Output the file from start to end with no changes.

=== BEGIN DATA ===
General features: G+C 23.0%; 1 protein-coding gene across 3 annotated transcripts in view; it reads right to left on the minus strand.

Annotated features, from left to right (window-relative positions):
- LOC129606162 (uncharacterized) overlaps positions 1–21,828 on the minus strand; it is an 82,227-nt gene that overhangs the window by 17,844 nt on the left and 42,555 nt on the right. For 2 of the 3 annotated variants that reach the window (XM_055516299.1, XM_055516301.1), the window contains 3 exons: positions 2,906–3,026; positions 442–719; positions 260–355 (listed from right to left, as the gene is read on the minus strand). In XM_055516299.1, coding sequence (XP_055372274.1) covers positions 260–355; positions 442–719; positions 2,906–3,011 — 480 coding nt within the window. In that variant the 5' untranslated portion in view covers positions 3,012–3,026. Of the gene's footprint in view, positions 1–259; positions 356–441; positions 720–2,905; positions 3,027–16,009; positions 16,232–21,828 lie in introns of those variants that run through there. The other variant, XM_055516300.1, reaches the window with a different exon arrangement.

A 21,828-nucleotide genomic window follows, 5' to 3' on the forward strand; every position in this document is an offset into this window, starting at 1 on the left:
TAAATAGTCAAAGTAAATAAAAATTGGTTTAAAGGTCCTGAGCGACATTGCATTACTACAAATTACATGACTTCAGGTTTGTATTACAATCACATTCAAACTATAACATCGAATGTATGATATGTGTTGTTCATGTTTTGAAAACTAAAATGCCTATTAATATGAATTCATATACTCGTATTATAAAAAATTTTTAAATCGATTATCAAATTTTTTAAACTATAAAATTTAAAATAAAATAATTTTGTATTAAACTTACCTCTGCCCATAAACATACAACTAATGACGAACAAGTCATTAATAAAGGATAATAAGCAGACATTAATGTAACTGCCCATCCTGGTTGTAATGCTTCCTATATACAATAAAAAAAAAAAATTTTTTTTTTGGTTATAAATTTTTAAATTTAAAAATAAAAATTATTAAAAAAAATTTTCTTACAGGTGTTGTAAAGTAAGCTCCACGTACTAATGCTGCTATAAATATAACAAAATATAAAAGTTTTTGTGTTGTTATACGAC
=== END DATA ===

General features: G+C 23.0%; 1 protein-coding gene across 3 annotated transcripts in view; it reads right to left on the minus strand.

Annotated features, from left to right (window-relative positions):
- LOC129606162 (uncharacterized) overlaps positions 1–21,828 on the minus strand; it is an 82,227-nt gene that overhangs the window by 17,844 nt on the left and 42,555 nt on the right. For 2 of the 3 annotated variants that reach the window (XM_055516299.1, XM_055516301.1), the window contains 3 exons: positions 2,906–3,026; positions 442–719; positions 260–355 (listed from right to left, as the gene is read on the minus strand). In XM_055516299.1, coding sequence (XP_055372274.1) covers positions 260–355; positions 442–719; positions 2,906–3,011 — 480 coding nt within the window. In that variant the 5' untranslated portion in view covers positions 3,012–3,026. Of the gene's footprint in view, positions 1–259; positions 356–441; positions 720–2,905; positions 3,027–16,009; positions 16,232–21,828 lie in introns of those variants that run through there. The other variant, XM_055516300.1, reaches the window with a different exon arrangement.

A 21,828-nucleotide genomic window follows, 5' to 3' on the forward strand; every position in this document is an offset into this window, starting at 1 on the left:
TAAATAGTCAAAGTAAATAAAAATTGGTTTAAAGGTCCTGAGCGACATTGCATTACTACAAATTACATGACTTCAGGTTTGTATTACAATCACATTCAAACTATAACATCGAATGTATGATATGTGTTGTTCATGTTTTGAAAACTAAAATGCCTATTAATATGAATTCATATACTCGTATTATAAAAAATTTTTAAATCGATTATCAAATTTTTTAAACTATAAAATTTAAAATAAAATAATTTTGTATTAAACTTACCTCTGCCCATAAACATACAACTAATGACGAACAAGTCATTAATAAAGGATAATAAGCAGACATTAATGTAACTGCCCATCCTGGTTGTAATGCTTCCTATATACAATAAAAAAAAAAAATTTTTTTTTTGGTTATAAATTTTTAAATTTAAAAATAAAAATTATTAAAAAAAATTTTCTTACAGGTGTTGTAAAGTAAGCTCCACGTACTAATGCTGCTATAAATATAACAAAATATAAAAGTTTTTGTGTTGTTATACGAC